Viral-bacterial interactions in acute otitis media

Curr Allergy Asthma Rep. 2012 Dec;12(6):551-8. doi: 10.1007/s11882-012-0303-2.


Acute otitis media (AOM) is a polymicrobial disease, which usually occurs as a complication of viral upper respiratory tract infection (URI). While respiratory viruses alone may cause viral AOM, they increase the risk of bacterial middle ear infection and worsen clinical outcomes of bacterial AOM. URI viruses alter Eustachian tube (ET) function via decreased mucociliary action, altered mucus secretion and increased expression of inflammatory mediators among other mechanisms. Transient reduction in protective functions of the ET allows colonizing bacteria of the nasopharynx to ascend into the middle ear and cause AOM. Advances in research help us to better understand the host responses to viral URI, the mechanisms of viral-bacterial interactions in the nasopharynx and the development of AOM. In this review, we present current knowledge regarding viral-bacterial interactions in the pathogenesis and clinical course of AOM. We focus on the common respiratory viruses and their established role in AOM.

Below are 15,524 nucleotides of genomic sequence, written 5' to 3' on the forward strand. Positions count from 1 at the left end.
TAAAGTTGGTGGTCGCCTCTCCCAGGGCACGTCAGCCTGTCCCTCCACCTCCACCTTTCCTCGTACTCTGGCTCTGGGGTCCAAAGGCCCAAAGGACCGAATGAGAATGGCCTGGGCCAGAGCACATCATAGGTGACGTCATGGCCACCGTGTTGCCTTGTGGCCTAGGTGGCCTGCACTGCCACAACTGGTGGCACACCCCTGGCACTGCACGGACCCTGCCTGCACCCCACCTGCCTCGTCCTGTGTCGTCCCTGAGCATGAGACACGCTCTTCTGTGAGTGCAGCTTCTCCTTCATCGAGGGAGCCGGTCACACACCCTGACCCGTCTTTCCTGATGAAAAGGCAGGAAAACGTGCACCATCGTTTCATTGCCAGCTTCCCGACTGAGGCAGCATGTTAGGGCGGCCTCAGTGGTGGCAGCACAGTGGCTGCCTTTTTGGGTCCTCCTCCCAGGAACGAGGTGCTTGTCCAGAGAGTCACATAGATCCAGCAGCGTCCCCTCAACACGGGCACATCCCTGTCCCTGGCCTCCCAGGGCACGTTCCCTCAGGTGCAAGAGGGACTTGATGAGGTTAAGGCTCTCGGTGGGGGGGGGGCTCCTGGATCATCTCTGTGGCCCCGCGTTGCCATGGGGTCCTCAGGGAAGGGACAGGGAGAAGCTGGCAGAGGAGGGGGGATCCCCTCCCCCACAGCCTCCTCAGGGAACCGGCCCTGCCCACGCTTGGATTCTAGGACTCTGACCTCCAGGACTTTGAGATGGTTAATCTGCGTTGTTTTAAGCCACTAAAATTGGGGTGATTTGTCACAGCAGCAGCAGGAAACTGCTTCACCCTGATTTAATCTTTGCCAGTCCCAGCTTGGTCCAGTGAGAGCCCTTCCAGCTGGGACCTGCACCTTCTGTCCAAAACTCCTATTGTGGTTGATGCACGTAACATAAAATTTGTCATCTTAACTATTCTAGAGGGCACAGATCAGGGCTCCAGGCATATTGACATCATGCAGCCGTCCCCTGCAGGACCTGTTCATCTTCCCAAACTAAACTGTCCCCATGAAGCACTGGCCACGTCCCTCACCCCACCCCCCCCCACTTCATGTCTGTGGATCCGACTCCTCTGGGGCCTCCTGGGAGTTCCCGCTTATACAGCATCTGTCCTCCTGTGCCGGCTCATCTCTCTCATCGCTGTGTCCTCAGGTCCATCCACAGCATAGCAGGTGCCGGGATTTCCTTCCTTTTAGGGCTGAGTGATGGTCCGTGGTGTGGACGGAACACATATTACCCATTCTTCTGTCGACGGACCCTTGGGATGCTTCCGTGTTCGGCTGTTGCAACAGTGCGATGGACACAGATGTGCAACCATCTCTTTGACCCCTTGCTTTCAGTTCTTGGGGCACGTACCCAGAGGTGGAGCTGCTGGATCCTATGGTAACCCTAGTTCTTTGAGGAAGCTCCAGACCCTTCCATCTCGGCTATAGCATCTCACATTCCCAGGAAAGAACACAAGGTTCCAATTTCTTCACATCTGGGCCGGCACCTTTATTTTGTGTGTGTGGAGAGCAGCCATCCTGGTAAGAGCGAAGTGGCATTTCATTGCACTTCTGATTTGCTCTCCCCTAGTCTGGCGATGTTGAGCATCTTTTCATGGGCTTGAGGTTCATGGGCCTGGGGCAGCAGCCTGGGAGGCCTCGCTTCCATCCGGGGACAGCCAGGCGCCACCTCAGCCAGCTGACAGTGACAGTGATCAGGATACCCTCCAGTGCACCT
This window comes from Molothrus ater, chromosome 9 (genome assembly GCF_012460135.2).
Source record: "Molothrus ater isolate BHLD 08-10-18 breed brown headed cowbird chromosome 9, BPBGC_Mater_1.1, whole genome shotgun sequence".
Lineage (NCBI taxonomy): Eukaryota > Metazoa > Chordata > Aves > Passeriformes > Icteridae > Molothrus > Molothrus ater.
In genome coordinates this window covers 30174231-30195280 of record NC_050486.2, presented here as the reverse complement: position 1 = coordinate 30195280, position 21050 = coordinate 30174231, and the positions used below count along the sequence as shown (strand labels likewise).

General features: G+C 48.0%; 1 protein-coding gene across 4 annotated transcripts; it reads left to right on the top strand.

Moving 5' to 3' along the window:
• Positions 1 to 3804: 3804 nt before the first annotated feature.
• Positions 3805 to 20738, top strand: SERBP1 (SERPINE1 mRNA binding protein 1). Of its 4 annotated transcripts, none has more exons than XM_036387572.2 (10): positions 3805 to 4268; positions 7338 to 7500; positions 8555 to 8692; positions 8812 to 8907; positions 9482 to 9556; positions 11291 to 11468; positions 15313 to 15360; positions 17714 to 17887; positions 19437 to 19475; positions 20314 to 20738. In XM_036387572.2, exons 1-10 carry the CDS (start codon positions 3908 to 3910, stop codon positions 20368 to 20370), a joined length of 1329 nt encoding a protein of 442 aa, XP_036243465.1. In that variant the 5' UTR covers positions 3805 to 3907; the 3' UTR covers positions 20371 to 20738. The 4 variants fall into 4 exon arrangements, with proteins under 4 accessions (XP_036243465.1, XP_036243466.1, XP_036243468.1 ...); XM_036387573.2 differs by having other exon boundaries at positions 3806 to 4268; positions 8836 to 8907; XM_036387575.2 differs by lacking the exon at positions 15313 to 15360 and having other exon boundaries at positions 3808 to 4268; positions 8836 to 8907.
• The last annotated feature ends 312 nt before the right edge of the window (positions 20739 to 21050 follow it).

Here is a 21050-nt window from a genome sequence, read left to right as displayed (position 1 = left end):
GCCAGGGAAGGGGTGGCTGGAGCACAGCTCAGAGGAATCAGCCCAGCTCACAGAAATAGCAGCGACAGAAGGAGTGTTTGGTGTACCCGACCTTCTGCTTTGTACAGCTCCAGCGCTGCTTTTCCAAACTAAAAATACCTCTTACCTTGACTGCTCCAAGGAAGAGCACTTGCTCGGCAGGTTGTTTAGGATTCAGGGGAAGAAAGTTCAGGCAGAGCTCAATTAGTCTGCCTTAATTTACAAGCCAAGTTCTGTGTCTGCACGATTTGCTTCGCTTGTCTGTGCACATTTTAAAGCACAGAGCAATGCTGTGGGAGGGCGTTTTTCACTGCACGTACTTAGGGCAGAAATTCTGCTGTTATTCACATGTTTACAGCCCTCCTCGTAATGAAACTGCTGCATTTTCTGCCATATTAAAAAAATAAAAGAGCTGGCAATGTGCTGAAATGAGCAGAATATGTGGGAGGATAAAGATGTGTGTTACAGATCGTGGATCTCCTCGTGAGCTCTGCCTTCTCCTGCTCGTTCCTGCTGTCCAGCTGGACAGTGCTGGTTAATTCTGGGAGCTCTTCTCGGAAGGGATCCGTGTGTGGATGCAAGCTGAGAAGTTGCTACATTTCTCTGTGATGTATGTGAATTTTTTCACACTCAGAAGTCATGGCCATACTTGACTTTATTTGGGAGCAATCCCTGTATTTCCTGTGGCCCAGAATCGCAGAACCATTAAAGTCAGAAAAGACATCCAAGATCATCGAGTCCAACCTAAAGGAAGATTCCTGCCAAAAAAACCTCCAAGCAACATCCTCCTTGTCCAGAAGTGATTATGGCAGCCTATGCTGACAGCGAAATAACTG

Publication types

  • Review

MeSH terms

  • Acute Disease
  • Adenoviridae / pathogenicity
  • Adult
  • Bacterial Vaccines / therapeutic use
  • Child
  • Disease Progression
  • Eustachian Tube / microbiology
  • Eustachian Tube / virology
  • Humans
  • Microbial Interactions
  • Nasopharynx / microbiology
  • Nasopharynx / virology
  • Orthomyxoviridae / pathogenicity
  • Otitis Media / microbiology*
  • Otitis Media / prevention & control
  • Otitis Media / virology*
  • Respiratory Mucosa / microbiology
  • Respiratory Mucosa / virology
  • Respiratory Syncytial Viruses / pathogenicity
  • Respiratory Tract Infections / complications
  • Rhinovirus / pathogenicity


  • Bacterial Vaccines